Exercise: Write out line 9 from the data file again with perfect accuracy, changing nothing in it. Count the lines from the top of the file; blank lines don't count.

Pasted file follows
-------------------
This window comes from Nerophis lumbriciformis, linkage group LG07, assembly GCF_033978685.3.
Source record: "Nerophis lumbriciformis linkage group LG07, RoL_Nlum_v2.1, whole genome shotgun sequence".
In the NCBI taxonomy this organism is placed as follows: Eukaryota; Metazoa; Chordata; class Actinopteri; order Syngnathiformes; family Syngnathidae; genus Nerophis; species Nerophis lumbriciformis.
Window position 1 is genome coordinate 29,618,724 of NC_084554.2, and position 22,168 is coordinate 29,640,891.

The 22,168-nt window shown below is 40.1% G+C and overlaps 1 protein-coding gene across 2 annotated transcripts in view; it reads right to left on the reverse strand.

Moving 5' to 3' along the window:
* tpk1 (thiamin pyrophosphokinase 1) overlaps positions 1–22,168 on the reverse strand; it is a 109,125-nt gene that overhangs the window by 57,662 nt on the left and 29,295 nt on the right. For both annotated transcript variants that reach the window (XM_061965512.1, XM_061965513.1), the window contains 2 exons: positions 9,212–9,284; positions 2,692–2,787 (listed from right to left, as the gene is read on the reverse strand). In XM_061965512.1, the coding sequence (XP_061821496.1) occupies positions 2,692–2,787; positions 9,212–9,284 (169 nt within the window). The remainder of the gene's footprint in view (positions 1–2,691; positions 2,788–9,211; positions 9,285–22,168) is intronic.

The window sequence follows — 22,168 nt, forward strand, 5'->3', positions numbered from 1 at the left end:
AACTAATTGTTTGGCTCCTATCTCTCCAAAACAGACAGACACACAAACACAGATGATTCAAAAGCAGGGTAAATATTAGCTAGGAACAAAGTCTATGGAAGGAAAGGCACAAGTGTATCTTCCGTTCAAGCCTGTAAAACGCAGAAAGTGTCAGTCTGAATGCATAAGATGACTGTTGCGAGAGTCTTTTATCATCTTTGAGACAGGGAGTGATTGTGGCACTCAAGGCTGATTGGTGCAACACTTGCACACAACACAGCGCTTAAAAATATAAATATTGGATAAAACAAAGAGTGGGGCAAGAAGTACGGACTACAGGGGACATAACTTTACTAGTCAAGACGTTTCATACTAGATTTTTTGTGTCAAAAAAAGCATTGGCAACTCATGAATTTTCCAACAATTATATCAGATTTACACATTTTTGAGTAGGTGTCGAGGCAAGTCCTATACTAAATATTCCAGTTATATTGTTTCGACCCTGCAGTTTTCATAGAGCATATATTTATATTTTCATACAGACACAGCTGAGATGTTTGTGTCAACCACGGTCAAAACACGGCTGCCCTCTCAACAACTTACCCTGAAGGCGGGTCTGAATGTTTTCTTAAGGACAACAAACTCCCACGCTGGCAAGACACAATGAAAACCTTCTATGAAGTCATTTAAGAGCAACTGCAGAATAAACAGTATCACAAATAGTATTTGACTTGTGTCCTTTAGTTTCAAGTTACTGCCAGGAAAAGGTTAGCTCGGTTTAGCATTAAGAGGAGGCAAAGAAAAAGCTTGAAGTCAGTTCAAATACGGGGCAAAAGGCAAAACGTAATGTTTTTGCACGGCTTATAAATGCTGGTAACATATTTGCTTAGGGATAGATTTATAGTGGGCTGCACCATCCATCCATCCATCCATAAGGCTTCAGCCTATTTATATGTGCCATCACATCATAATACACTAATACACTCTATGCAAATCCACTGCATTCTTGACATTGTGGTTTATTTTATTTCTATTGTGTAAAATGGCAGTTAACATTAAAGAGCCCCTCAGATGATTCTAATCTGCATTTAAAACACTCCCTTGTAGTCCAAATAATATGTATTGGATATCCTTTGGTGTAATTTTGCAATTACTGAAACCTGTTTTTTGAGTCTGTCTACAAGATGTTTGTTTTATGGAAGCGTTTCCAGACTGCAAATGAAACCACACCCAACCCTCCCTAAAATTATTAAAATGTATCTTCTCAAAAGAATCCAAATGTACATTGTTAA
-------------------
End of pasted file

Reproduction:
AACTAATTGTTTGGCTCCTATCTCTCCAAAACAGACAGACACACAAACACAGATGATTCAAAAGCAGGGTAAATATTAGCTAGGAACAAAGTCTATGGAAGGAAAGGCACAAGTGTATCTTCCGTTCAAGCCTGTAAAACGCAGAAAGTGTCAGTCTGAATGCATAAGATGACTGTTGCGAGAGTCTTTTATCATCTTTGAGACAGGGAGTGATTGTGGCACTCAAGGCTGATTGGTGCAACACTTGCACACAACACAGCGCTTAAAAATATAAATATTGGATAAAACAAAGAGTGGGGCAAGAAGTACGGACTACAGGGGACATAACTTTACTAGTCAAGACGTTTCATACTAGATTTTTTGTGTCAAAAAAAGCATTGGCAACTCATGAATTTTCCAACAATTATATCAGATTTACACATTTTTGAGTAGGTGTCGAGGCAAGTCCTATACTAAATATTCCAGTTATATTGTTTCGACCCTGCAGTTTTCATAGAGCATATATTTATATTTTCATACAGACACAGCTGAGATGTTTGTGTCAACCACGGTCAAAACACGGCTGCCCTCTCAACAACTTACCCTGAAGGCGGGTCTGAATGTTTTCTTAAGGACAACAAACTCCCACGCTGGCAAGACACAATGAAAACCTTCTATGAAGTCATTTAAGAGCAACTGCAGAATAAACAGTATCACAAATAGTATTTGACTTGTGTCCTTTAGTTTCAAGTTACTGCCAGGAAAAGGTTAGCTCGGTTTAGCATTAAGAGGAGGCAAAGAAAAAGCTTGAAGTCAGTTCAAATACGGGGCAAAAGGCAAAACGTAATGTTTTTGCACGGCTTATAAATGCTGGTAACATATTTGCTTAGGGATAGATTTATAGTGGGCTGCACCATCCATCCATCCATCCATAAGGCTTCAGCCTATTTATATGTGCCATCACATCATAATACACTAATACACTCTATGCAAATCCACTGCATTCTTGACATTGTGGTTTATTTTATTTCTATTGTGTAAAATGGCAGTTAACATTAAAGAGCCCCTCAGATGATTCTAATCTGCATTTAAAACACTCCCTTGTAGTCCAAATAATATGTATTGGATATCCTTTGGTGTAATTTTGCAATTACTGAAACCTGTTTTTTGAGTCTGTCTACAAGATGTTTGTTTTATGGAAGCGTTTCCAGACTGCAAATGAAACCACACCCAACCCTCCCTAAAATTATTAAAATGTATCTTCTCAAAAGAATCCAAATGTACATTGTTAA